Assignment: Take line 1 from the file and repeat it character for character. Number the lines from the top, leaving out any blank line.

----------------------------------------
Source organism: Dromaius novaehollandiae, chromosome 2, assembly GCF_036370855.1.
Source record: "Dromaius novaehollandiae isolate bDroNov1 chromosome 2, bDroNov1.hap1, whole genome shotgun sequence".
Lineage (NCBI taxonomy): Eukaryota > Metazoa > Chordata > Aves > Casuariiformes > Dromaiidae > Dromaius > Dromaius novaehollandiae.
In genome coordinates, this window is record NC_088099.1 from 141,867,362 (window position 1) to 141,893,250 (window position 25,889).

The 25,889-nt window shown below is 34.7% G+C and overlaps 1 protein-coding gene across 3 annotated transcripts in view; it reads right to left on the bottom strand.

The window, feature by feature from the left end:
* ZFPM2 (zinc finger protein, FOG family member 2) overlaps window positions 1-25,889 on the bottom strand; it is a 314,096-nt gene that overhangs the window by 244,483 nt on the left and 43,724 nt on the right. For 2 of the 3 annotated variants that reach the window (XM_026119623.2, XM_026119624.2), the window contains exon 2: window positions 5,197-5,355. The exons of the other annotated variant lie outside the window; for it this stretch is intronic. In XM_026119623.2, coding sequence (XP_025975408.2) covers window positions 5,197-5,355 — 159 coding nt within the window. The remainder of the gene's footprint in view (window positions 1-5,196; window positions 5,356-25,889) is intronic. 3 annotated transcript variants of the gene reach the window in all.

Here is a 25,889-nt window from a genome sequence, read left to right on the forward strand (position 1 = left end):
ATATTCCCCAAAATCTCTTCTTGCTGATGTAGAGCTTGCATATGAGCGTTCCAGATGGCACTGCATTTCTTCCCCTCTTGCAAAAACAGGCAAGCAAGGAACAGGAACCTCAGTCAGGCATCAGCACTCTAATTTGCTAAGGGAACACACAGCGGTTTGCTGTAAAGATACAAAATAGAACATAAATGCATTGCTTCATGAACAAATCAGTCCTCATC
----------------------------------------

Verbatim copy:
Source organism: Dromaius novaehollandiae, chromosome 2, assembly GCF_036370855.1.